• 27.11.14
  • Updated 08:09
Poor adherence costs pharma $564 billion per year
Poor adherence costs pharma $564 billion per year
  • November 27, 2012
  • | Kevin Grogan

Drugmakers are losing out on hundreds of billions of dollars as a result of patients not taking their medication.

That is the main finding of a report published by Capgemini Consulting and HealthPrize Technologies. The firms noted that based on detailed "review and analysis of modern claims-based adherence literature and data", the estimate of revenue lost by the US pharmaceutical industry each year due to not taking drugs for chronic disease is $188 billion. Extrapolated to the global sector, revenue losses are estimated to be $564 billion.

The report notes that this number is significantly higher than the $30 billion global loss often quoted to date from a 2004 study, "and higher than many pharmaceutical executive estimates". Indeed, the loss represents 59% of all pharma revenues, which were $320 billion in the USA and $956 billion globally in 2011 according to IMS figures.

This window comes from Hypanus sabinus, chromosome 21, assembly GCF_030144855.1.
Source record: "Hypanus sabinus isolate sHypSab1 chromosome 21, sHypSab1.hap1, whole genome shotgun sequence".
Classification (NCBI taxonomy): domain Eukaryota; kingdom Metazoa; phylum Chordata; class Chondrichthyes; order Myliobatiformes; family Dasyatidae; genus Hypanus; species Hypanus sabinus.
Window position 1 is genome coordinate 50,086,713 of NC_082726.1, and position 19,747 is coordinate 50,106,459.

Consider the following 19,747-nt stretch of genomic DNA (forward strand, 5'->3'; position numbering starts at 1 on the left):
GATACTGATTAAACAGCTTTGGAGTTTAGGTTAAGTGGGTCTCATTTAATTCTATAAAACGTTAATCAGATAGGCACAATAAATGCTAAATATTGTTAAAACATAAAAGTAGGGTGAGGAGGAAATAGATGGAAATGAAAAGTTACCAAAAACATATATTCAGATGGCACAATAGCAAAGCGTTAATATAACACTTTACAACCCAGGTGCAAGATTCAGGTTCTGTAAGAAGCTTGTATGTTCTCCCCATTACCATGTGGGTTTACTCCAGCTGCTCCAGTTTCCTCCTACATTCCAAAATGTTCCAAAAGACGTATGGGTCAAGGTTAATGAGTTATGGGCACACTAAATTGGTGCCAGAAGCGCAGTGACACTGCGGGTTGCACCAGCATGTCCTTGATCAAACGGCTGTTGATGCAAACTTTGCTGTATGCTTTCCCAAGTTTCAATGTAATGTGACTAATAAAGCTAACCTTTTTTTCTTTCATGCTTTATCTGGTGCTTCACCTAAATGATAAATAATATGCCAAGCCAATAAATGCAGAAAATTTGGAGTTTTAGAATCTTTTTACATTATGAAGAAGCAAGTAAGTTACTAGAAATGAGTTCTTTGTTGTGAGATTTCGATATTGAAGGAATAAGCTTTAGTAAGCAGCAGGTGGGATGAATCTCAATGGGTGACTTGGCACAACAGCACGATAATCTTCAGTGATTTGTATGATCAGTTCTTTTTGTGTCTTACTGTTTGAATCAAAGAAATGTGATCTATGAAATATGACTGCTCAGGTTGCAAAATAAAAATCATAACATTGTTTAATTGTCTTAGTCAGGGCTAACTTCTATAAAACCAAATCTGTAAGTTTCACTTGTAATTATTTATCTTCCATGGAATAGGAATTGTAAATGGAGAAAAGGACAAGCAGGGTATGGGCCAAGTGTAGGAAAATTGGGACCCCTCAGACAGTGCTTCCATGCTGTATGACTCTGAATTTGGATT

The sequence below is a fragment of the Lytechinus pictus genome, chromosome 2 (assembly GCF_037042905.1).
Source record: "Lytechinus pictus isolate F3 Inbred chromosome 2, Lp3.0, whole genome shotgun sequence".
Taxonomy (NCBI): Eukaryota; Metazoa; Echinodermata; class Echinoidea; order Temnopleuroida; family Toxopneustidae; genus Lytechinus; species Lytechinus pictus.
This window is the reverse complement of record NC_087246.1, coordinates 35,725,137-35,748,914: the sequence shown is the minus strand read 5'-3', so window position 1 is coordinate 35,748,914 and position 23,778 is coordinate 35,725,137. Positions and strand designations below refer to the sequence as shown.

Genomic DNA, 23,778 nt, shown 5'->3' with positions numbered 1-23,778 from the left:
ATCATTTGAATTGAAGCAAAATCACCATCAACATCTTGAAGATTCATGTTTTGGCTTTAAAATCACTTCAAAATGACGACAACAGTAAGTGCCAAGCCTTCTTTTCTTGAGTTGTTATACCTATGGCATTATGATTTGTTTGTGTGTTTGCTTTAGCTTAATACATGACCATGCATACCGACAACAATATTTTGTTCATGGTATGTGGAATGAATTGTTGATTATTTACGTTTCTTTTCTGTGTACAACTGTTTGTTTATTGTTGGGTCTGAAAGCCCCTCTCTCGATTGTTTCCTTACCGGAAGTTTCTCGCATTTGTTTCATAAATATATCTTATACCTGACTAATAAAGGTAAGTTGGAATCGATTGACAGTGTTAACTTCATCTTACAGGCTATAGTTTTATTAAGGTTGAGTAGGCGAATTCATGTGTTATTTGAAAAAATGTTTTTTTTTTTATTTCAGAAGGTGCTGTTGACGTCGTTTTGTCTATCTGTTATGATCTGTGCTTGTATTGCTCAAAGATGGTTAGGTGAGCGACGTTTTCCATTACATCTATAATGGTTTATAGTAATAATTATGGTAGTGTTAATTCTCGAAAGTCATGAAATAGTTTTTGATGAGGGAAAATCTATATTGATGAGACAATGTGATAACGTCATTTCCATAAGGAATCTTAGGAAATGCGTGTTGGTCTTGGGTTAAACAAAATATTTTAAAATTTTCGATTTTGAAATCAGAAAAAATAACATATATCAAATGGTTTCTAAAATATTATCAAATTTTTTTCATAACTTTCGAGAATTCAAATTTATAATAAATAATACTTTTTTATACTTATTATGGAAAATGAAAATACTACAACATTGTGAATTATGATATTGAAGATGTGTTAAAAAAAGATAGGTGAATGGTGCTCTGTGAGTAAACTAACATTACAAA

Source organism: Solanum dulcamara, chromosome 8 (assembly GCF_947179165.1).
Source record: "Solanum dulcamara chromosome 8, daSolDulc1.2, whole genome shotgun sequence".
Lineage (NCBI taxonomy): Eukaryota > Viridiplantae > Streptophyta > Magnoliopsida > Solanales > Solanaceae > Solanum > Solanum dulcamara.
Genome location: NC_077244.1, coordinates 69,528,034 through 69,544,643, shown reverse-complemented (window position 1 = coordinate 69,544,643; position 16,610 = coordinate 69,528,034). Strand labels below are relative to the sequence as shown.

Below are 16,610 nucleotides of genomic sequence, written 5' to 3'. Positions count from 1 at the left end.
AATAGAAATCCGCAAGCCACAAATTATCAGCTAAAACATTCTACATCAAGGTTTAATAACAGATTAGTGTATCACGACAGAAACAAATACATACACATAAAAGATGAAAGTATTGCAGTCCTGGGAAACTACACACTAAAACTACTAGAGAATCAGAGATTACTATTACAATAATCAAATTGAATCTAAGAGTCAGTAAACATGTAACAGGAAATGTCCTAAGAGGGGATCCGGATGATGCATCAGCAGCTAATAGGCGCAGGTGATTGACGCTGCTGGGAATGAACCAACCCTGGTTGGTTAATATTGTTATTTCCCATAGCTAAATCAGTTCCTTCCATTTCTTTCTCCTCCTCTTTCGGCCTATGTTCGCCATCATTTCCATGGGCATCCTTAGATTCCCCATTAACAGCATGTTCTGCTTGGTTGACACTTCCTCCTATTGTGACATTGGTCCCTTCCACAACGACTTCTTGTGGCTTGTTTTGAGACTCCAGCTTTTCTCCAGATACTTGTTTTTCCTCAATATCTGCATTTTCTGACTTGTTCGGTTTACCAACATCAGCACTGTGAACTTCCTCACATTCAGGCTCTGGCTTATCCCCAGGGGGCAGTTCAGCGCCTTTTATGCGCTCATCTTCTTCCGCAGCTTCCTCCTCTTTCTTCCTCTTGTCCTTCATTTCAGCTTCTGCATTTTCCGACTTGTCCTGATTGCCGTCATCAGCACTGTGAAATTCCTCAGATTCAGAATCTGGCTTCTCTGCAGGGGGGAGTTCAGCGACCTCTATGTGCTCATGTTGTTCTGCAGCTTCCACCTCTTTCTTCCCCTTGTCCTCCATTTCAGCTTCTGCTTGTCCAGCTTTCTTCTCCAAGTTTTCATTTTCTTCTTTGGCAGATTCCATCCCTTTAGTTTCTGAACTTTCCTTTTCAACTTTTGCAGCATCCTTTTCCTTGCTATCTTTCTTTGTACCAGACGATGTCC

Non-adherence is a problem across almost all chronic conditions, not only for diabetes, hypertension, and high cholesterol, but also for HIV, oncology, transplant, and glaucoma. In the US diabetes market alone, revenue loss is estimated to be $11.4 billion.

Thomas Forissier, principal at Capgemini Consulting, said that many people "don't realise that a 10% boost in adherence could increase revenue by much more than 10%. That 10% loss is based on the higher revenue amount that could have materialised, not on actual revenue earned".

Katrina Firlik, chief medical officer of HealthPrize, which uses gaming, behavioural economics and "proven concepts from consumer marketing" to educate patients on adherence, said that not taking medicine "is one of the most serious problems in healthcare, posing a heavy financial impact on all constituencies". She added that "given the significant potential to enhance revenue and lower cost to the overall healthcare system, programs to address medication adherence should be a top priority to the pharmaceutical industry".

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